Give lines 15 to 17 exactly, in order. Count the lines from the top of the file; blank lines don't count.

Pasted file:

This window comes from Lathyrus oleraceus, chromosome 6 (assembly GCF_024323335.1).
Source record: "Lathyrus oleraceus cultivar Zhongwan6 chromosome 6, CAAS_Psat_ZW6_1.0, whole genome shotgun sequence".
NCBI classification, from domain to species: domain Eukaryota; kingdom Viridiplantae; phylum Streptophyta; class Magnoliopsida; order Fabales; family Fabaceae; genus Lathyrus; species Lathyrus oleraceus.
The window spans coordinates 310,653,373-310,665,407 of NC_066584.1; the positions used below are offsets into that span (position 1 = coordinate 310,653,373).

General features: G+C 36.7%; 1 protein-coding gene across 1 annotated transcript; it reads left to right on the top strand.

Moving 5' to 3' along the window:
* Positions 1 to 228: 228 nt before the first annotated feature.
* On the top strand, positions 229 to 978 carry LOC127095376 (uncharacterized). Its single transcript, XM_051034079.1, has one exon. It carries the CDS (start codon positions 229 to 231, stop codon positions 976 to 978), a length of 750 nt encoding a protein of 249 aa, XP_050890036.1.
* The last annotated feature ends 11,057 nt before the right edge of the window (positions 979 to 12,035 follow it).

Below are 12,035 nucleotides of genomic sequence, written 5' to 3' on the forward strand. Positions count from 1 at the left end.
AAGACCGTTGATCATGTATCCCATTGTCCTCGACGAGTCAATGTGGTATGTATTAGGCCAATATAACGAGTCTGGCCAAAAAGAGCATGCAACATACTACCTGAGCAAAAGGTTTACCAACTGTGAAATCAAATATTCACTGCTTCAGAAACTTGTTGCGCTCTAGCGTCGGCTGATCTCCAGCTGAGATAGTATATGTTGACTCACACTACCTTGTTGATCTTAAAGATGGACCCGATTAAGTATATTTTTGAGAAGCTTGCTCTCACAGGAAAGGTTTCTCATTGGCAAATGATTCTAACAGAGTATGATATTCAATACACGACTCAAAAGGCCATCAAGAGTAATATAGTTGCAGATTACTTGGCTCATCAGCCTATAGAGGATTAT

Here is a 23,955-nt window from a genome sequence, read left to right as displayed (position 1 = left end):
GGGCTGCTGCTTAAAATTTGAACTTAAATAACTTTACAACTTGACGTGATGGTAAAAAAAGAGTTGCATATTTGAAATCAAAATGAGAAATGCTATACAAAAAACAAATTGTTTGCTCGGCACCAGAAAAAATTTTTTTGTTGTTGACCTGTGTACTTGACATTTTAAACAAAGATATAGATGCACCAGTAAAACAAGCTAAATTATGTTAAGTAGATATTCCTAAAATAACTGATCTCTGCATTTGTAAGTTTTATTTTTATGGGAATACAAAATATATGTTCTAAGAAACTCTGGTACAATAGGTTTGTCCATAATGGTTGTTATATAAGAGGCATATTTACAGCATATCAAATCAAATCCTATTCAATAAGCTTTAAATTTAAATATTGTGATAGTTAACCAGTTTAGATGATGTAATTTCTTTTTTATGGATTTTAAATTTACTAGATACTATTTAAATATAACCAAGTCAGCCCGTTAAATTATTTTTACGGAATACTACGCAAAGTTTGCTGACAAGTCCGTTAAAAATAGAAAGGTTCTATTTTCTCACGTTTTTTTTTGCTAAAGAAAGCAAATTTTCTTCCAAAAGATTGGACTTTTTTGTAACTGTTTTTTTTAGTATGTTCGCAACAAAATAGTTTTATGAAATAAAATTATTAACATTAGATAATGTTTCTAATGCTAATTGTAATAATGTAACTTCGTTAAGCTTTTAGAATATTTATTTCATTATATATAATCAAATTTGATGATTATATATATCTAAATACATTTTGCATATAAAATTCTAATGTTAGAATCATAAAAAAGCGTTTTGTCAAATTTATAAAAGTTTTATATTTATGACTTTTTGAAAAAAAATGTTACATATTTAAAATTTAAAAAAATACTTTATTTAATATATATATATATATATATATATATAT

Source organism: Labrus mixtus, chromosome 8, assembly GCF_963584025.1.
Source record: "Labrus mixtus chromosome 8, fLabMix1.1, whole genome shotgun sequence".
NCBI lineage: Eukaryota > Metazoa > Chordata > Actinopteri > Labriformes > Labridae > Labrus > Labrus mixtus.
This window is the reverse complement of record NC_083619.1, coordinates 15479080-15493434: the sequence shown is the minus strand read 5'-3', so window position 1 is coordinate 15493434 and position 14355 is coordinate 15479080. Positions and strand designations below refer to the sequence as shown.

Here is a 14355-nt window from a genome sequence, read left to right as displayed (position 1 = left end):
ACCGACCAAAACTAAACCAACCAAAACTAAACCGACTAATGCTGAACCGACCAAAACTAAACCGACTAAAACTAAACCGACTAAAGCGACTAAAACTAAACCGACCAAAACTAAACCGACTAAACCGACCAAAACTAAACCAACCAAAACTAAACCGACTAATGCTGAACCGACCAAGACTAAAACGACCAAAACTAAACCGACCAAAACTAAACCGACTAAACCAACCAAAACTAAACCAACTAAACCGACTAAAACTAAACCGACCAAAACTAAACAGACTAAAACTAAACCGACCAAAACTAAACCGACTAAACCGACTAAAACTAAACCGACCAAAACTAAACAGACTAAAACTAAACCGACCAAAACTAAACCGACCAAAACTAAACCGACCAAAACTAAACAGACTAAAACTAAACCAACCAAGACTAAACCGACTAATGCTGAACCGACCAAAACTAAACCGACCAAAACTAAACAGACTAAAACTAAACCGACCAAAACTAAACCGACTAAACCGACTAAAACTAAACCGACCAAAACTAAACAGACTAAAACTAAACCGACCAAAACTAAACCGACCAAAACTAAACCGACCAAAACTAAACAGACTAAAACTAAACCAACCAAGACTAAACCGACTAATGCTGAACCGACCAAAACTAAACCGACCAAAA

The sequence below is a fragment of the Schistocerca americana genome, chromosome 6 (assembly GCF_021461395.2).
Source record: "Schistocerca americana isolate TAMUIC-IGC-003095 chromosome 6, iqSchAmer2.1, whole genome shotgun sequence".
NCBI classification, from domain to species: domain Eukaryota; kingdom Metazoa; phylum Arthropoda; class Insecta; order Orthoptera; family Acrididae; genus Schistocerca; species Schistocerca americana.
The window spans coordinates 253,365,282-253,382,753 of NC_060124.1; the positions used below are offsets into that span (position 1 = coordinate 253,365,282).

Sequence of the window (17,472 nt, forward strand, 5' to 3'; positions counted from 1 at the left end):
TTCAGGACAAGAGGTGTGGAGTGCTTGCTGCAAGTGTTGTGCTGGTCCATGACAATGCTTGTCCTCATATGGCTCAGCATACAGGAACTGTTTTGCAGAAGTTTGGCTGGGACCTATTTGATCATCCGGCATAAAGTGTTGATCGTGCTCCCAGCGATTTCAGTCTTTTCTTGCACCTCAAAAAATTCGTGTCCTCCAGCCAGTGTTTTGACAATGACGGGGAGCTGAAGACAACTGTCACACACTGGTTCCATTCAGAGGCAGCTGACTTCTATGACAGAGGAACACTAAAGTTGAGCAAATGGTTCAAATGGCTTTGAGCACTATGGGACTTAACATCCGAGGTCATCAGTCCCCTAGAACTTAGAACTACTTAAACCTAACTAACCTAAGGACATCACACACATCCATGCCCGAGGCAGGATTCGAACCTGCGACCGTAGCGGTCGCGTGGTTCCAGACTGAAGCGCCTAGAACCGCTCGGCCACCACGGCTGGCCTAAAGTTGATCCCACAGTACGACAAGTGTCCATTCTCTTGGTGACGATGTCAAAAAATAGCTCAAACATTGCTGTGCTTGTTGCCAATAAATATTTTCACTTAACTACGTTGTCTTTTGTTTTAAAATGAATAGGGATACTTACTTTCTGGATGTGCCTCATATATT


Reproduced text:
Source record: "Labrus mixtus chromosome 8, fLabMix1.1, whole genome shotgun sequence".
NCBI lineage: Eukaryota > Metazoa > Chordata > Actinopteri > Labriformes > Labridae > Labrus > Labrus mixtus.
This window is the reverse complement of record NC_083619.1, coordinates 15479080-15493434: the sequence shown is the minus strand read 5'-3', so window position 1 is coordinate 15493434 and position 14355 is coordinate 15479080. Positions and strand designations below refer to the sequence as shown.